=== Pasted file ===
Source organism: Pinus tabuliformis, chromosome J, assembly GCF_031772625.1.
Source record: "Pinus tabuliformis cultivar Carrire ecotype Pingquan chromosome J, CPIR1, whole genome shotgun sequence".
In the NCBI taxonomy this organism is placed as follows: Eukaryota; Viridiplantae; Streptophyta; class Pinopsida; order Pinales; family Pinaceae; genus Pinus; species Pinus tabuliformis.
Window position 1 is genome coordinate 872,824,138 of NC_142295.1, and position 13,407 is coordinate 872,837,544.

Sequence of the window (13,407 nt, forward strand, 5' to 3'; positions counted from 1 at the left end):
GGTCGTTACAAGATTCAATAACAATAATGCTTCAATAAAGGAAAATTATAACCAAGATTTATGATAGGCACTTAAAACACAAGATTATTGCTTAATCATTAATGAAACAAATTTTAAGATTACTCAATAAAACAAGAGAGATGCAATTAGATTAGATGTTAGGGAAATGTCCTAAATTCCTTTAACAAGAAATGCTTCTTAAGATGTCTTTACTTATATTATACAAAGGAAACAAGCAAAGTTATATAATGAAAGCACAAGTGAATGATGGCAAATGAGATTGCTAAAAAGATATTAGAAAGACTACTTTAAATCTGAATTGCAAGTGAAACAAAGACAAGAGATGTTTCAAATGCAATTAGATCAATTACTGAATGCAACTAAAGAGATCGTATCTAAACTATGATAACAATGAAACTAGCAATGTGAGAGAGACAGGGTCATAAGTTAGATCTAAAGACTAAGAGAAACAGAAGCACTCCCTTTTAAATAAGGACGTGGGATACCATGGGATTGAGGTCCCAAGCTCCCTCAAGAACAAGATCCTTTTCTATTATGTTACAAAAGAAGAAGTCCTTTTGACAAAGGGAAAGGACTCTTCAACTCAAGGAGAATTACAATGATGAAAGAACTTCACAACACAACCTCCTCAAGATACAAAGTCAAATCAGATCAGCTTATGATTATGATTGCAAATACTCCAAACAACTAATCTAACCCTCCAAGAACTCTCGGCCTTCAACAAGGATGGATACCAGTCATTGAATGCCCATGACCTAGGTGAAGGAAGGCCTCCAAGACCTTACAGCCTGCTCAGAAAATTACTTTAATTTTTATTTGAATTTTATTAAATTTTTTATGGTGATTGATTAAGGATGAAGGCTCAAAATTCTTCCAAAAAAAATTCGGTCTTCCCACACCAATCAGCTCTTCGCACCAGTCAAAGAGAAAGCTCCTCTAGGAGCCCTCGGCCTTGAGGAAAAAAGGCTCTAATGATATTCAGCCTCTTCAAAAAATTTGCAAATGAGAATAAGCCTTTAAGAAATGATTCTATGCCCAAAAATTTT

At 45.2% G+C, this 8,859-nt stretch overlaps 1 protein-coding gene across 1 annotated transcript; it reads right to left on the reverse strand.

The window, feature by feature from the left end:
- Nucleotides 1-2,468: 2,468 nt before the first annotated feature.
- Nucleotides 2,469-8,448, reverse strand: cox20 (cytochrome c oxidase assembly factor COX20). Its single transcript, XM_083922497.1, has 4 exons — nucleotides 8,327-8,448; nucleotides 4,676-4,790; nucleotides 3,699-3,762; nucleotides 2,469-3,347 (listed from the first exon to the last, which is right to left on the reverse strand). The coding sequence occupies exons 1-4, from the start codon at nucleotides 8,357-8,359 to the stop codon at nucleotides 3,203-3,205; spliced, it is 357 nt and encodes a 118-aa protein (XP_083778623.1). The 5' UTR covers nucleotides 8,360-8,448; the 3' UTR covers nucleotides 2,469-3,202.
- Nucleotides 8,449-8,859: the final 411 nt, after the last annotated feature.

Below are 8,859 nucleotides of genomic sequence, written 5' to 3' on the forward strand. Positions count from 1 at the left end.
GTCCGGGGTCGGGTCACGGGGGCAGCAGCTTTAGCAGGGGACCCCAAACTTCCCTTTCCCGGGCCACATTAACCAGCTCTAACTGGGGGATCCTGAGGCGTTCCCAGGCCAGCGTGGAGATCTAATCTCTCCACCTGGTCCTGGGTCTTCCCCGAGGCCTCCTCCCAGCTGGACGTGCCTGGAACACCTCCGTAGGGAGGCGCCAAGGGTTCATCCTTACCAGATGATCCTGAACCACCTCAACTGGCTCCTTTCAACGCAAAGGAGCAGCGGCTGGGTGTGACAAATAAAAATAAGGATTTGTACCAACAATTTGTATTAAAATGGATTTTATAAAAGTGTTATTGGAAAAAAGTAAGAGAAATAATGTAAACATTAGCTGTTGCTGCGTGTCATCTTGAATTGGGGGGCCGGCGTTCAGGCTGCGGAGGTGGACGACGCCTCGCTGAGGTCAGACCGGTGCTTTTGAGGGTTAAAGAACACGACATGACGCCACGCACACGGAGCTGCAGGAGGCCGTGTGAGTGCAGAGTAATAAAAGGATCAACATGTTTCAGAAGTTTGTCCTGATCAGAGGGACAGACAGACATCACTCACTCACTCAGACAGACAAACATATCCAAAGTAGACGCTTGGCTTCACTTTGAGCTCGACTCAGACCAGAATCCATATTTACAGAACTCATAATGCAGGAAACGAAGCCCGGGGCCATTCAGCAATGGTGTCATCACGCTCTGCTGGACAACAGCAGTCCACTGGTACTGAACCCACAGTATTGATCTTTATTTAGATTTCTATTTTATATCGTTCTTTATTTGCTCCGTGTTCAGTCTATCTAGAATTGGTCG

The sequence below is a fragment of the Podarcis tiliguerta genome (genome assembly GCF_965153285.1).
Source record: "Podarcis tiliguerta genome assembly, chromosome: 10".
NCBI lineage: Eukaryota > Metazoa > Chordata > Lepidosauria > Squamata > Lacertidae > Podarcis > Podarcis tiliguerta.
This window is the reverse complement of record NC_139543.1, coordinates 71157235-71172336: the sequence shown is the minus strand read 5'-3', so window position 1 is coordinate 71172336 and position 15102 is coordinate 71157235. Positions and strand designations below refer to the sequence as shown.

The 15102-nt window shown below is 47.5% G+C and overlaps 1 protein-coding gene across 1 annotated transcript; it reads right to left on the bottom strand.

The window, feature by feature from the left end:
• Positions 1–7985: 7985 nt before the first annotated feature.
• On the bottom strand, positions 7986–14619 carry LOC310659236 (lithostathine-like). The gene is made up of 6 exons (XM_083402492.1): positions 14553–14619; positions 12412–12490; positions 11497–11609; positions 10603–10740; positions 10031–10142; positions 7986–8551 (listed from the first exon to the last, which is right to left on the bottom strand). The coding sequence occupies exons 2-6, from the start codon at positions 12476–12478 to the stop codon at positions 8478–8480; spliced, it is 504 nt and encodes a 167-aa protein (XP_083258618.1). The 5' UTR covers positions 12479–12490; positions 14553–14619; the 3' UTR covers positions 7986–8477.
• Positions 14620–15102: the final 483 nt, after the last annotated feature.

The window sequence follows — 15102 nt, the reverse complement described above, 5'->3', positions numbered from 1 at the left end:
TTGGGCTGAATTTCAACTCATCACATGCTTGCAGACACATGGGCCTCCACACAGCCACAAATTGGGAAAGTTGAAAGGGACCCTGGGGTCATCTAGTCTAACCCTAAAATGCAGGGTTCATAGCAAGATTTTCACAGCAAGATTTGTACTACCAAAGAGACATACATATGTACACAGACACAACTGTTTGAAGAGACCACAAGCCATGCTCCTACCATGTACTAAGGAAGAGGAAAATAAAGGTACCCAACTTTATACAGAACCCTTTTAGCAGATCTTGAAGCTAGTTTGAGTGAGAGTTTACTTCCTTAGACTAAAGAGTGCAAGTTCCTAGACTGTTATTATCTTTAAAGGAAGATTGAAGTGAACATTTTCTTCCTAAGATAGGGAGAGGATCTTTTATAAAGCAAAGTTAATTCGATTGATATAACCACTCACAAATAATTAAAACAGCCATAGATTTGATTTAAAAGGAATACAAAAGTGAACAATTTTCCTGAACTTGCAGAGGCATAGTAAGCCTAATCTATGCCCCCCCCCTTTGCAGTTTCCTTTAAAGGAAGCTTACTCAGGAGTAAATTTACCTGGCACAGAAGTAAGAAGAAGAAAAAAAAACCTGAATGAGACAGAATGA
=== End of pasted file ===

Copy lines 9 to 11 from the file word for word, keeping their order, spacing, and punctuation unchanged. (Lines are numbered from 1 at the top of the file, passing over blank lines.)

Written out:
- Nucleotides 1-2,468: 2,468 nt before the first annotated feature.
- Nucleotides 2,469-8,448, reverse strand: cox20 (cytochrome c oxidase assembly factor COX20). Its single transcript, XM_083922497.1, has 4 exons — nucleotides 8,327-8,448; nucleotides 4,676-4,790; nucleotides 3,699-3,762; nucleotides 2,469-3,347 (listed from the first exon to the last, which is right to left on the reverse strand). The coding sequence occupies exons 1-4, from the start codon at nucleotides 8,357-8,359 to the stop codon at nucleotides 3,203-3,205; spliced, it is 357 nt and encodes a 118-aa protein (XP_083778623.1). The 5' UTR covers nucleotides 8,360-8,448; the 3' UTR covers nucleotides 2,469-3,202.
- Nucleotides 8,449-8,859: the final 411 nt, after the last annotated feature.